The Highway Department had a staff of four. Any road improvements necessary were funded either by the state or the feds. The Highway Department also served as the core of the Fire Department and the Cemetery Department, aided by summer help out of school, who would handle the bulk of the mowing. There were three full time police officers and four auxiliary part time officers. All of these folks also formed what was known as the Hutchinson Rescue Squad. The town paid for their training to become First Responders and if desired, Emergency Medical Technicians.

Because of the distance from Worcester, some twenty odd miles, Hutchinson needed a rescue squad. A fully organized and trained group of EMT's who handled medical emergencies. Worcester Memorial Hospital saw a need, and working with the Hutchinson Rescue Squad, the town fathers, was able to secure federal and state grants to open a health center just out of the town center, on the state road to Worcester.

The clinic had been built some years ago, fully staffed and one of Hutchinson's own, was coming back from Iraq to run it as Medical Director. Tom Lonergan, the current director was retiring after twenty-years. There wasn't much Ephraim Tompkins hadn't seen in his tour of duty with the United States Army. Family tradition had those Tomkins young, who wanted to serve, choose that branch; the Tompkins could trace Army service back generations to Ethan Allan who fought in the Revolution with the Green Mountain boys. Ephraim was the latest after his cousin Sam, who followed Ethan and his father Earl. Both were Medal of Honor winners.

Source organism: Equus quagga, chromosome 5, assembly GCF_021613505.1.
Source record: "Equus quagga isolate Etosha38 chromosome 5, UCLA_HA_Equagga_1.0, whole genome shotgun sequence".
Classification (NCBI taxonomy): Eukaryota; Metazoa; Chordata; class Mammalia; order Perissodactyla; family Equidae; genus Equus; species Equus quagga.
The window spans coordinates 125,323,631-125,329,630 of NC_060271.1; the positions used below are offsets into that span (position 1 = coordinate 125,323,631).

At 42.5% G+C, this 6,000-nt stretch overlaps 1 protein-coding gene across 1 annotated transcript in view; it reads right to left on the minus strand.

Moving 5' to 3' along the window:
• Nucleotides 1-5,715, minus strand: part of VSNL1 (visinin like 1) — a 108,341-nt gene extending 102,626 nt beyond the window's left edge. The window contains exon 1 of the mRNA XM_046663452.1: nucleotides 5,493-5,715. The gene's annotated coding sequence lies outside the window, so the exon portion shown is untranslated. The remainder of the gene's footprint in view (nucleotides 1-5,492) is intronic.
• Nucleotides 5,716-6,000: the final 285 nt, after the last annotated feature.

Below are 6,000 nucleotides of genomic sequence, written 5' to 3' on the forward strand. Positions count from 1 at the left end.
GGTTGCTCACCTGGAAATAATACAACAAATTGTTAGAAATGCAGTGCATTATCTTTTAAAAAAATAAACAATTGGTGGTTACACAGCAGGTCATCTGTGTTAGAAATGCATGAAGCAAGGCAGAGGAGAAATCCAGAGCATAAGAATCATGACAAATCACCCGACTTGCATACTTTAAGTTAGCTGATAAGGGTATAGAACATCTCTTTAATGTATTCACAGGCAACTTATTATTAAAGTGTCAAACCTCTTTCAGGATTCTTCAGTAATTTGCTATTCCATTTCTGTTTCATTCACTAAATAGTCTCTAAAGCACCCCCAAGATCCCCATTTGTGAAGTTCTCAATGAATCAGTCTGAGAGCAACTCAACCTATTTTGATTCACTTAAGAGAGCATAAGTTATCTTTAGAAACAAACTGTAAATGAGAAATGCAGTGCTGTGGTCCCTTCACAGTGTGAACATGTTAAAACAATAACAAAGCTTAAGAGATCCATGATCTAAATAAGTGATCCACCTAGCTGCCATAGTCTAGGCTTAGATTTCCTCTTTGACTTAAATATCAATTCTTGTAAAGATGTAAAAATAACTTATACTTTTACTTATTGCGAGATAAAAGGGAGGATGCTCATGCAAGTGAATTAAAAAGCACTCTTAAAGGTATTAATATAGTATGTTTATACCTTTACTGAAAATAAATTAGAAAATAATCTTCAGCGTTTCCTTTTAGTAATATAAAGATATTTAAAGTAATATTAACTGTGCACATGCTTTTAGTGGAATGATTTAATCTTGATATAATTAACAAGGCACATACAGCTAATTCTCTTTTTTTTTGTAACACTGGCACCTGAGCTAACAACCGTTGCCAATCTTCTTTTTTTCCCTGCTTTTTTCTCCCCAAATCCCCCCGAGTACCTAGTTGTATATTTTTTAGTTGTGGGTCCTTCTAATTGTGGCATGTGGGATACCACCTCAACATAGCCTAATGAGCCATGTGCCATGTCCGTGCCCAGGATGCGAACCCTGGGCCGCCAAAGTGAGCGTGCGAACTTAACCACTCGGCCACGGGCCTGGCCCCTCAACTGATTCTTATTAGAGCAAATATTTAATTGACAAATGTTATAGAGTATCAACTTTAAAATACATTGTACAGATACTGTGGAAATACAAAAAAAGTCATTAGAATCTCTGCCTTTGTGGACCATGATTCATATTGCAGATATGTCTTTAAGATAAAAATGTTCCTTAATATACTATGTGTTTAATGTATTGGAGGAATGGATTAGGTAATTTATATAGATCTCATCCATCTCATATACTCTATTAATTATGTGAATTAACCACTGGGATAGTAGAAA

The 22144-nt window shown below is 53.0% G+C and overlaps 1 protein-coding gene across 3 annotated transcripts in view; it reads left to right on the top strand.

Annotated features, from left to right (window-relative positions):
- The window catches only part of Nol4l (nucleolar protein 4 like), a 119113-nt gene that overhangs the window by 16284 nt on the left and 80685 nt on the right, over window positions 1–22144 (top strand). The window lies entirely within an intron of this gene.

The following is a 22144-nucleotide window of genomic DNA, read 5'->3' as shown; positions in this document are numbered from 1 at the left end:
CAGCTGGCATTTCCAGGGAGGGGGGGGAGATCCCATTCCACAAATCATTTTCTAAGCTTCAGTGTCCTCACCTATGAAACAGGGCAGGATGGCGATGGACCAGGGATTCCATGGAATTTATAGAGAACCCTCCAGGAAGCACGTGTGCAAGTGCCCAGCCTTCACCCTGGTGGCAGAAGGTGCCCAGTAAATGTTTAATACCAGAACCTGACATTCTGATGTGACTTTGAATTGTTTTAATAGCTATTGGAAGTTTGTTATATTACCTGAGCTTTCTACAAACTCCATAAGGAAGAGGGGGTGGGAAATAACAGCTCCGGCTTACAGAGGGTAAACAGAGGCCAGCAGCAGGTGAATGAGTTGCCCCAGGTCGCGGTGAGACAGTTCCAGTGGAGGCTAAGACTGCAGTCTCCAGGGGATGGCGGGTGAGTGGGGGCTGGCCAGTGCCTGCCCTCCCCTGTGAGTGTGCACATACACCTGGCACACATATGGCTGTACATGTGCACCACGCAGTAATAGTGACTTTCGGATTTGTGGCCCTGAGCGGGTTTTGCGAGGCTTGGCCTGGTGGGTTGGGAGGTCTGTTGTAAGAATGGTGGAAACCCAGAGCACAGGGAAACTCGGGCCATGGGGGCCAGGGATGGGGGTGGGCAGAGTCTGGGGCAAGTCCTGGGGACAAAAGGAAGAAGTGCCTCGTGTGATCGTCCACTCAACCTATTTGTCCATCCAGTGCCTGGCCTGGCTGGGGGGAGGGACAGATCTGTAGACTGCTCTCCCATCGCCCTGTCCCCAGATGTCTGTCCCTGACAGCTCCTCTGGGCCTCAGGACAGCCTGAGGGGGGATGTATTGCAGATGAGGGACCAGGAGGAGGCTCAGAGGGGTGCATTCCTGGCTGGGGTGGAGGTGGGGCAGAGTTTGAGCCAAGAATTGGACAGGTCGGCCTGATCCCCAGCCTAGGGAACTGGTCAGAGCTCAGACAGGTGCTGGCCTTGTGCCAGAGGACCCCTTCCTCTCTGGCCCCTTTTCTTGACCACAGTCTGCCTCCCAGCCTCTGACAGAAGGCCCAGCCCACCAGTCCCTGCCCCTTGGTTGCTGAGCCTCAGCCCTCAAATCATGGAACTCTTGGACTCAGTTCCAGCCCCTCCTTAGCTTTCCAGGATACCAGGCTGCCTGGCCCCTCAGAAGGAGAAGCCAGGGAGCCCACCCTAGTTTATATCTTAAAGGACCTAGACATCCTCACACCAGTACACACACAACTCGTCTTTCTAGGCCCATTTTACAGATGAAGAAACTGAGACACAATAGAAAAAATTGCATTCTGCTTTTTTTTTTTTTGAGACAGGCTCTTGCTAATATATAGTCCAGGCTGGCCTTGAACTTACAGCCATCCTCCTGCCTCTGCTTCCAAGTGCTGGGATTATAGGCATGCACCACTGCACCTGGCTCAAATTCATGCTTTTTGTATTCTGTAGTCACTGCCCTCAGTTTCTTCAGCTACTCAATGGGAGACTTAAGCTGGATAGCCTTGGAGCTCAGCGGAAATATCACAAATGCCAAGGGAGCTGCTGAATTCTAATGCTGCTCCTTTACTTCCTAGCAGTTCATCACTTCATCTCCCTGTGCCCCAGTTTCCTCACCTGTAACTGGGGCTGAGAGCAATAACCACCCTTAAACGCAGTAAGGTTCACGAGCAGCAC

Ephraim, commonly known to family and friends as Effr had always wanted to be a doctor. While there was a family trust that would have paid for his schooling, thanks to cousin Ethan and his life partner and husband Aric, a sense of duty and obligation led him to choose the Army, which paid for his medical training and degree as a trauma surgeon. His desire to become a doctor was solidified after serving with the Hutchinson Rescue Squad.

Effr thrived as an Army Doctor, there wasn't much he hadn't seen, not only was the Army good for inflicting deadly force directed against the enemy it also was very good at the self-inflicted variety. He excelled at triage, emergency surgery and the work needed to stabilize the patient within that first 'Golden Hour'. Ninety percent of lives saved and successful outcomes were a result of measures taken within the first sixty minutes. From forward surgical suites just behind the lines of action, to operating rooms at base hospitals Effr generally found himself in the thick of things and in demand for the most difficult of surgeries.

It wasn't ever going to be a career in the service, there was always the plan to return home and work in one of the Worcester or Boston hospitals. When the Hutchinson Family Health Center approached him, knowing he wasn't reenlisting, about taking over, Effr accepted in a heartbeat and as soon as he wrapped up his service obligations he went home.

On a late Saturday October evening after the annual harvest fair, Timothy "Rabbit" Johnson never made it home.